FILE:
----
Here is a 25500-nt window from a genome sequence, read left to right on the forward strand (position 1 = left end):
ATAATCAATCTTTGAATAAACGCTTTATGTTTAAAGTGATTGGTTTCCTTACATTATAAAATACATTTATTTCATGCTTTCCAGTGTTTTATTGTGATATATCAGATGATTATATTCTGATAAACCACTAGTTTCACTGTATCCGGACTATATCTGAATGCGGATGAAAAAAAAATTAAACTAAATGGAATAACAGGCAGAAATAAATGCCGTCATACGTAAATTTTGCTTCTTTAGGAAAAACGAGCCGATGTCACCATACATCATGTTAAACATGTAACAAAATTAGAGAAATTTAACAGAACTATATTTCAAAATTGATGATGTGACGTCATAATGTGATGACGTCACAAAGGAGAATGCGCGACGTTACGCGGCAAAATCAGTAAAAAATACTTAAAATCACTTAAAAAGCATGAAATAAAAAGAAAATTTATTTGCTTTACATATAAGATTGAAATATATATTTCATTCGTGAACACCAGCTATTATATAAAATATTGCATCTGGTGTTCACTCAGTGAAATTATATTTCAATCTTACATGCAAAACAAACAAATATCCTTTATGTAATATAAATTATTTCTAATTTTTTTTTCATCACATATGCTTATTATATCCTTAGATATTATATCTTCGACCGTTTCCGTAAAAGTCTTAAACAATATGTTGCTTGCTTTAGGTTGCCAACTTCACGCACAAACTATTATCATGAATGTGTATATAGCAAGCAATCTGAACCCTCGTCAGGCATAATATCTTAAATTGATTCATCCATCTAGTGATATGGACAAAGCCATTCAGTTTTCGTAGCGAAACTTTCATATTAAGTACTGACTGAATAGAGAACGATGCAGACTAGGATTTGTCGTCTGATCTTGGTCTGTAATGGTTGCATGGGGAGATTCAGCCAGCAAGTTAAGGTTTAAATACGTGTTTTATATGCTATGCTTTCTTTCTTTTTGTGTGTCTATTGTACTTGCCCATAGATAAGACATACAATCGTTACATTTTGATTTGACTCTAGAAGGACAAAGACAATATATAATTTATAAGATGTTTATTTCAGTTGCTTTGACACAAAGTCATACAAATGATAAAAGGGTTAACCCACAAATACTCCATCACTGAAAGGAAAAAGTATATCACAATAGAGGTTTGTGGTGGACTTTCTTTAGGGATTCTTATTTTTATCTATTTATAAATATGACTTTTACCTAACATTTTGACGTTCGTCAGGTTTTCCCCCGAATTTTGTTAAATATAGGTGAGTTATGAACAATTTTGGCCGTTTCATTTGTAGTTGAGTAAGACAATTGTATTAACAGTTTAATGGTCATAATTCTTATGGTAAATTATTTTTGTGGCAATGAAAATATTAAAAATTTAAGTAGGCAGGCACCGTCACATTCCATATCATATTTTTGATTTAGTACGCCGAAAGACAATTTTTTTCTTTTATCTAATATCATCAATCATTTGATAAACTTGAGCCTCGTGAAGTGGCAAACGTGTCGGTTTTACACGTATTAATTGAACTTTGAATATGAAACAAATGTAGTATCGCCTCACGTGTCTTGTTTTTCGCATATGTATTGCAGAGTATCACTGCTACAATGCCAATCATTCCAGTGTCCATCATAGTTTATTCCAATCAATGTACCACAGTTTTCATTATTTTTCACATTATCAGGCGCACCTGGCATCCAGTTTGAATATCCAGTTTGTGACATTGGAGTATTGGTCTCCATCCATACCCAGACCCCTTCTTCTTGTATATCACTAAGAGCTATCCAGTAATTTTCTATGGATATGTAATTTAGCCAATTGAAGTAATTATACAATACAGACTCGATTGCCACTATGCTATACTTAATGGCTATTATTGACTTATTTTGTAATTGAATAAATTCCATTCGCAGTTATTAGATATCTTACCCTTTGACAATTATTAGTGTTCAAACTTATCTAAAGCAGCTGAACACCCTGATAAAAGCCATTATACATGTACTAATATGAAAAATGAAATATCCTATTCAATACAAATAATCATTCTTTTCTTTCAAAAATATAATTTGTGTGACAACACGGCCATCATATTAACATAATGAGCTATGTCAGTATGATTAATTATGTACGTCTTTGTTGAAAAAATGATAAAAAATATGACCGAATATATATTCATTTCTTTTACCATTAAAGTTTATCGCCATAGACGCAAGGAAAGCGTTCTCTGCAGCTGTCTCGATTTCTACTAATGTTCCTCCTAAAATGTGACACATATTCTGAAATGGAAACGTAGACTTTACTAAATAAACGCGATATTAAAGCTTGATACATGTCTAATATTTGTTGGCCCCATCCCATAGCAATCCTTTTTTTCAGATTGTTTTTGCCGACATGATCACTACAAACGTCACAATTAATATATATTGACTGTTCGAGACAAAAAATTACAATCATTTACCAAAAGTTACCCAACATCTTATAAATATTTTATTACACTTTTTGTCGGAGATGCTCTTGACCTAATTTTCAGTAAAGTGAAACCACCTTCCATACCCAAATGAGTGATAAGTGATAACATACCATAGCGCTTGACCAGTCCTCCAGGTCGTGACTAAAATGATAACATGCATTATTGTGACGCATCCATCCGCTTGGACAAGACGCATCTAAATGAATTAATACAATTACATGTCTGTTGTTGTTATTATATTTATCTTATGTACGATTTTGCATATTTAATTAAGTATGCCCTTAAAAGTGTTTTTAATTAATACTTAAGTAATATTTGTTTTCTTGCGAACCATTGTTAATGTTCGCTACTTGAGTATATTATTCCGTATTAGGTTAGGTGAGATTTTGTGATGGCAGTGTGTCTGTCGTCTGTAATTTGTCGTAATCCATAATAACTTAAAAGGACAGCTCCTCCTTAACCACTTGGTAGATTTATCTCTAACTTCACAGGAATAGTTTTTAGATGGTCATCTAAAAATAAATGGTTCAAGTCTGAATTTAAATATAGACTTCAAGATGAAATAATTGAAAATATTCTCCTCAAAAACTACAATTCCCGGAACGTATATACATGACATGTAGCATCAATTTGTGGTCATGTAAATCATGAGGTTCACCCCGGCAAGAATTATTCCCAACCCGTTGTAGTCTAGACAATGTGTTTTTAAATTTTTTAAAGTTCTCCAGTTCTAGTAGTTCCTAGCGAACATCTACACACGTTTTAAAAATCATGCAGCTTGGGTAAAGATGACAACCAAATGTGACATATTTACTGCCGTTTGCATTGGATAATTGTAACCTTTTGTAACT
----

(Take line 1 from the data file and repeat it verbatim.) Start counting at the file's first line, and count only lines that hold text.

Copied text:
Here is a 25500-nt window from a genome sequence, read left to right on the forward strand (position 1 = left end):